Stayed up late last night waiting for everybody to arrive. Apparently a volcano near Puebla, Mexico, erupted, so flights were delayed an hour (and no wonder Mexico City looked so smoggy in our plane transfer). After everybody checked in, some of the guys were hungry so we ventured out... to a sandwich stand in front of a hospital. It was the only food around, it being midnight and everything. This lady assembled sandwiches in the dark. (No, none of us got sick.)
The morning started early at the Instituto Cultural Oaxaca (ICO), where we had a surprise awaiting us in the kitchen - breakfast! We assembled eagerly around this long wooden bench.
Señora Soledad, a cook since the age of 9, taught us how to make hot chocolate the Oaxacan way. You start with hot water and bars of chocolate. Once all the chocolate is dissolved you pour the mixture into a jarro (jar) and roll the molinillo (wooden implement) between your hands until the chocolate foams up.
And then you pour it into a cup and enjoy it with some bread (or pastry of choice).
Then we had an introduction to all the traditional kitchen implements we'll be using, such as the mortar and pestle (el molcajete y el tejolote), the tortilla roller/spice grinder (el metate, which Soledad demonstrated on her hands and knees as it is traditionally used on the ground), and all the different clay jars that impart earthly flavors upon the dishes.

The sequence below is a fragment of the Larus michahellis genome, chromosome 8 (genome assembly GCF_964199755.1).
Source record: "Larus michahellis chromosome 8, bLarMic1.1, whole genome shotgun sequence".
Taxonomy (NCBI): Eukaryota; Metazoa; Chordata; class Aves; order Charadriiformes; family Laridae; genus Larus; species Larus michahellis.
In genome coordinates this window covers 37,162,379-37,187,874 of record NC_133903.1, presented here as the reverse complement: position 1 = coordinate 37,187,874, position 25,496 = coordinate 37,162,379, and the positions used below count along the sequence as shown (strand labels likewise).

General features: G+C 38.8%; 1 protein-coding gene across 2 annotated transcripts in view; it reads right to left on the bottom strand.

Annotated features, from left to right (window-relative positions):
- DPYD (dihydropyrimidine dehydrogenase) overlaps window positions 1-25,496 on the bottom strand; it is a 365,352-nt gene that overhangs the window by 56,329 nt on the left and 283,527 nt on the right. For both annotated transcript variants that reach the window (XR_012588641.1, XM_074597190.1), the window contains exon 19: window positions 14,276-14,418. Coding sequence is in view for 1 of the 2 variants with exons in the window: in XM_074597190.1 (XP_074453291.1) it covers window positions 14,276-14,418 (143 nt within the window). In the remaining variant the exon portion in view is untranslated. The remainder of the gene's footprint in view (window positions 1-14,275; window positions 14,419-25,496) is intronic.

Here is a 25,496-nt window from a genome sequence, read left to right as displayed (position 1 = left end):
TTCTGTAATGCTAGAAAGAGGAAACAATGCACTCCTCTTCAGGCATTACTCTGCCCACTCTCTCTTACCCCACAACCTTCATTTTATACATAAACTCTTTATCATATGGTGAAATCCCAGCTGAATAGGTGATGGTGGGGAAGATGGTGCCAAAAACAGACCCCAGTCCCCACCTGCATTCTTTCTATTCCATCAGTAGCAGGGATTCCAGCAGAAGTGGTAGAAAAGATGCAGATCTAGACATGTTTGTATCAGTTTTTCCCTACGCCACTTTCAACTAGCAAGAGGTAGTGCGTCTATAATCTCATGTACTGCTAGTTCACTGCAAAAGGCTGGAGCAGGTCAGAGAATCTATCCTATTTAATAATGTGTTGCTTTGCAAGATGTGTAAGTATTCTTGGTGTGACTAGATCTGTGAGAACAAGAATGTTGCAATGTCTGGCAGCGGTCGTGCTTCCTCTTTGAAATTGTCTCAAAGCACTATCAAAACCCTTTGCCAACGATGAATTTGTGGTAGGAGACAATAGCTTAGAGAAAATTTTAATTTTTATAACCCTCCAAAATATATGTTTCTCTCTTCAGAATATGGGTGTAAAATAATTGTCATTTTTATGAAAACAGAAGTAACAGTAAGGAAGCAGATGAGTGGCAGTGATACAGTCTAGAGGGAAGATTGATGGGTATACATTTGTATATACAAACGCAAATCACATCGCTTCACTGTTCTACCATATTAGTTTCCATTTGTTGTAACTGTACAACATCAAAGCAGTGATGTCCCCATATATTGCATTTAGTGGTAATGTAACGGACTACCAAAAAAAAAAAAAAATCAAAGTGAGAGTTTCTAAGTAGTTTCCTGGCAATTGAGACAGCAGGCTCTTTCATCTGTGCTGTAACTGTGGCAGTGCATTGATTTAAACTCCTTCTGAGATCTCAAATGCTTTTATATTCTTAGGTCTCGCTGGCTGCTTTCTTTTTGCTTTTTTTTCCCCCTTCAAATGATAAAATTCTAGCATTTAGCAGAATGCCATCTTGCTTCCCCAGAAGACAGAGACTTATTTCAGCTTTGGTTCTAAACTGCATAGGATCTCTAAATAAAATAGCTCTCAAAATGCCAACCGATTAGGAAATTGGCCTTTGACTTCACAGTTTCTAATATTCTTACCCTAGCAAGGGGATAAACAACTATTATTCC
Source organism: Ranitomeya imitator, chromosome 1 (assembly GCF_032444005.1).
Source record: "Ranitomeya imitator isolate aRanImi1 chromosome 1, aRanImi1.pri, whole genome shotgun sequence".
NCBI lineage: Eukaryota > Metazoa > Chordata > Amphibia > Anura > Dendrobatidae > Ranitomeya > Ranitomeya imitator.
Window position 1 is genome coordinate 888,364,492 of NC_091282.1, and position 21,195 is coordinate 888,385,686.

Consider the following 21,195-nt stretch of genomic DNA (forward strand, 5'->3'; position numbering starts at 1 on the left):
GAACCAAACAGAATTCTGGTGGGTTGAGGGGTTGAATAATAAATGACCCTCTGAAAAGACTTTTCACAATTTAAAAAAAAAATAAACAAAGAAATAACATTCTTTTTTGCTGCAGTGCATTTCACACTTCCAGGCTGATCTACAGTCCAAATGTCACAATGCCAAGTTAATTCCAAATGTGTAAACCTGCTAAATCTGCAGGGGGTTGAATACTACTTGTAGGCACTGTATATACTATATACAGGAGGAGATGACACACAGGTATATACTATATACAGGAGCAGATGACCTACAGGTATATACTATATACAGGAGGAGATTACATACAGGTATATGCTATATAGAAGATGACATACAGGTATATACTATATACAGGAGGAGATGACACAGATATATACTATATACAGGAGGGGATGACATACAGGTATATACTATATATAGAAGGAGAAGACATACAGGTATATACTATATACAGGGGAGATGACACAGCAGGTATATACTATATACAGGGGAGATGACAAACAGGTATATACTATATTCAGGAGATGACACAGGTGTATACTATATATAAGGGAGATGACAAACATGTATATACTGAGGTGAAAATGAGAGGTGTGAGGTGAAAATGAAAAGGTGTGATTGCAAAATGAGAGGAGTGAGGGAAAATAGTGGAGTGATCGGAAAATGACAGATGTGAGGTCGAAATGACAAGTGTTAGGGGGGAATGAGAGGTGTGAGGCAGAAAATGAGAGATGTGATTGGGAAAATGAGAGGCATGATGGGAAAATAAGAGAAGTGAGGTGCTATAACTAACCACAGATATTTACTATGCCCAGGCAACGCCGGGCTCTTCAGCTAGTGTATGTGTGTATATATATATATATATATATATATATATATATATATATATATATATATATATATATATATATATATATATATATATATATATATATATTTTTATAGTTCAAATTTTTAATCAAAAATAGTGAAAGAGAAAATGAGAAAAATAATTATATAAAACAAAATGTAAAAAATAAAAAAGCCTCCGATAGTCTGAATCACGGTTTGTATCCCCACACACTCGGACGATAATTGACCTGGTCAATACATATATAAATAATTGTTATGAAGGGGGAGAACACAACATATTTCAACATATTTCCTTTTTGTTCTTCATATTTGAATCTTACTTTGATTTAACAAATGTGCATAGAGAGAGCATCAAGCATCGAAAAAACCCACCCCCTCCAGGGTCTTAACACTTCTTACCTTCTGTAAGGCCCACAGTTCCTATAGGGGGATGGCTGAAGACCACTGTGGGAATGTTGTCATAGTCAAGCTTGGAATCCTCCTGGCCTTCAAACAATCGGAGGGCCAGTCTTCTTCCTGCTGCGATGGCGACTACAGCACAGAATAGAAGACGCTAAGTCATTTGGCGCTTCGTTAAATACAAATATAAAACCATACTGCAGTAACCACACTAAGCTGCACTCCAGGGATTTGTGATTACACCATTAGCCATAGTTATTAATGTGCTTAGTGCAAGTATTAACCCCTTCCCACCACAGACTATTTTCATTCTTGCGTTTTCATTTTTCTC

After that we had a short orientation to Oaxaca, and then onto Spanish class. We were separated into different levels depending on our level of fluency, with me and two others in the intermediate/advanced class. We talked all about food, which was brutal considering it was the afternoon and we hadn't even had lunch break yet. Also some mosquitos bit me through my leggings, which was vicious and scary since I didn't think it would ever happen here.
After class Chef took us to La Hormiga, the best torta stand around. The lunch crowd was huge.
I ordered a torta tinga (spicy chicken). We ate it in the square where all the couples make out because they can't do it at home (socially conservative Catholic country and all).
For dessert, Cris and I got churros at this small place that pretty much only sold churros. And all the churros were piped by this cool machine.
After lunch we went on a walking tour of Oaxaca city center, where many many churches abounded. We stopped at the beautiful cathedral I mentioned in the last post. Apparently the inside is even more beautiful (all gold, and everywhere).
The tour ended at El Origen, a famous restaurant here in Oaxaca. The chef, Rodolfo Castellanos, is currently competing for the title of Best Chef in Mexico. And later he'll be teaching us a workshop!
Dinner was exquisite, featuring such delicacies as soft-boiled egg, octopus, and this sous vide chicken.
By the end of the day we were very full (in all senses of the word). Can't wait to actually get our hands on and start cooking tomorrow!